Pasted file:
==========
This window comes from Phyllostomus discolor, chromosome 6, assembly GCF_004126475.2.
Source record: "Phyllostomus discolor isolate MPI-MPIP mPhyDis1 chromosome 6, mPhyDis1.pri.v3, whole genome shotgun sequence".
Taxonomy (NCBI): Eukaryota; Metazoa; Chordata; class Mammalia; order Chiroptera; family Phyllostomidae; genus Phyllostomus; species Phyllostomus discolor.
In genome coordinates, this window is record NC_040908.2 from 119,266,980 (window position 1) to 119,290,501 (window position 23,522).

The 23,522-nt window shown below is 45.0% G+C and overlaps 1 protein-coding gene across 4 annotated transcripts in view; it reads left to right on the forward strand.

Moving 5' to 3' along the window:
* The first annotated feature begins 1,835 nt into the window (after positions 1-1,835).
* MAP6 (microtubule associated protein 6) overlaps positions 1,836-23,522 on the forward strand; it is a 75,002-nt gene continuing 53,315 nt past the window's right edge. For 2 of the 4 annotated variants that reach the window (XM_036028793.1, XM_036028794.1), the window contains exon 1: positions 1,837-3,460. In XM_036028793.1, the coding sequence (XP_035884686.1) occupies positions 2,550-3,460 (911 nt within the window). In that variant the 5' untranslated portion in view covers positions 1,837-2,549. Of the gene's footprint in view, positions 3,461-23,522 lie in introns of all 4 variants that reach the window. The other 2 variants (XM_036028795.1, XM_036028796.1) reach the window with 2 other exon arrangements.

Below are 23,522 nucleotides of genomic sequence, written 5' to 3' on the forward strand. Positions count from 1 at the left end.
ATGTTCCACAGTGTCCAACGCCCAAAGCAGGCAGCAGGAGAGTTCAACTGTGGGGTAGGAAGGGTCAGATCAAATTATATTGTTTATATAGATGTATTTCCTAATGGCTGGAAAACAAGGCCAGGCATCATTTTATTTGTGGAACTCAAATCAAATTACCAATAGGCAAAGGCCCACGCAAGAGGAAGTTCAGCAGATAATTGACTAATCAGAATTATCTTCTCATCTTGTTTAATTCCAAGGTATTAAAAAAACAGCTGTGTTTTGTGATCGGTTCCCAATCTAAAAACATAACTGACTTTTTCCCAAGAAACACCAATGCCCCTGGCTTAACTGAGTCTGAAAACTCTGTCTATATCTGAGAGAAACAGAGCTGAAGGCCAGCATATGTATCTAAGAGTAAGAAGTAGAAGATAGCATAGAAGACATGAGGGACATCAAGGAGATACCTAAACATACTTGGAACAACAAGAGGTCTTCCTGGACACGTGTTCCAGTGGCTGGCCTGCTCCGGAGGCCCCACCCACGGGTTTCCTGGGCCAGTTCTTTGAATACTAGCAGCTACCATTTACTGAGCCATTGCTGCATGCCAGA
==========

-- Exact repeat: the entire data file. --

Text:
This window comes from Phyllostomus discolor, chromosome 6, assembly GCF_004126475.2.
Source record: "Phyllostomus discolor isolate MPI-MPIP mPhyDis1 chromosome 6, mPhyDis1.pri.v3, whole genome shotgun sequence".
Taxonomy (NCBI): Eukaryota; Metazoa; Chordata; class Mammalia; order Chiroptera; family Phyllostomidae; genus Phyllostomus; species Phyllostomus discolor.
In genome coordinates, this window is record NC_040908.2 from 119,266,980 (window position 1) to 119,290,501 (window position 23,522).

The 23,522-nt window shown below is 45.0% G+C and overlaps 1 protein-coding gene across 4 annotated transcripts in view; it reads left to right on the forward strand.

Moving 5' to 3' along the window:
* The first annotated feature begins 1,835 nt into the window (after positions 1-1,835).
* MAP6 (microtubule associated protein 6) overlaps positions 1,836-23,522 on the forward strand; it is a 75,002-nt gene continuing 53,315 nt past the window's right edge. For 2 of the 4 annotated variants that reach the window (XM_036028793.1, XM_036028794.1), the window contains exon 1: positions 1,837-3,460. In XM_036028793.1, the coding sequence (XP_035884686.1) occupies positions 2,550-3,460 (911 nt within the window). In that variant the 5' untranslated portion in view covers positions 1,837-2,549. Of the gene's footprint in view, positions 3,461-23,522 lie in introns of all 4 variants that reach the window. The other 2 variants (XM_036028795.1, XM_036028796.1) reach the window with 2 other exon arrangements.

Below are 23,522 nucleotides of genomic sequence, written 5' to 3' on the forward strand. Positions count from 1 at the left end.
ATGTTCCACAGTGTCCAACGCCCAAAGCAGGCAGCAGGAGAGTTCAACTGTGGGGTAGGAAGGGTCAGATCAAATTATATTGTTTATATAGATGTATTTCCTAATGGCTGGAAAACAAGGCCAGGCATCATTTTATTTGTGGAACTCAAATCAAATTACCAATAGGCAAAGGCCCACGCAAGAGGAAGTTCAGCAGATAATTGACTAATCAGAATTATCTTCTCATCTTGTTTAATTCCAAGGTATTAAAAAAACAGCTGTGTTTTGTGATCGGTTCCCAATCTAAAAACATAACTGACTTTTTCCCAAGAAACACCAATGCCCCTGGCTTAACTGAGTCTGAAAACTCTGTCTATATCTGAGAGAAACAGAGCTGAAGGCCAGCATATGTATCTAAGAGTAAGAAGTAGAAGATAGCATAGAAGACATGAGGGACATCAAGGAGATACCTAAACATACTTGGAACAACAAGAGGTCTTCCTGGACACGTGTTCCAGTGGCTGGCCTGCTCCGGAGGCCCCACCCACGGGTTTCCTGGGCCAGTTCTTTGAATACTAGCAGCTACCATTTACTGAGCCATTGCTGCATGCCAGA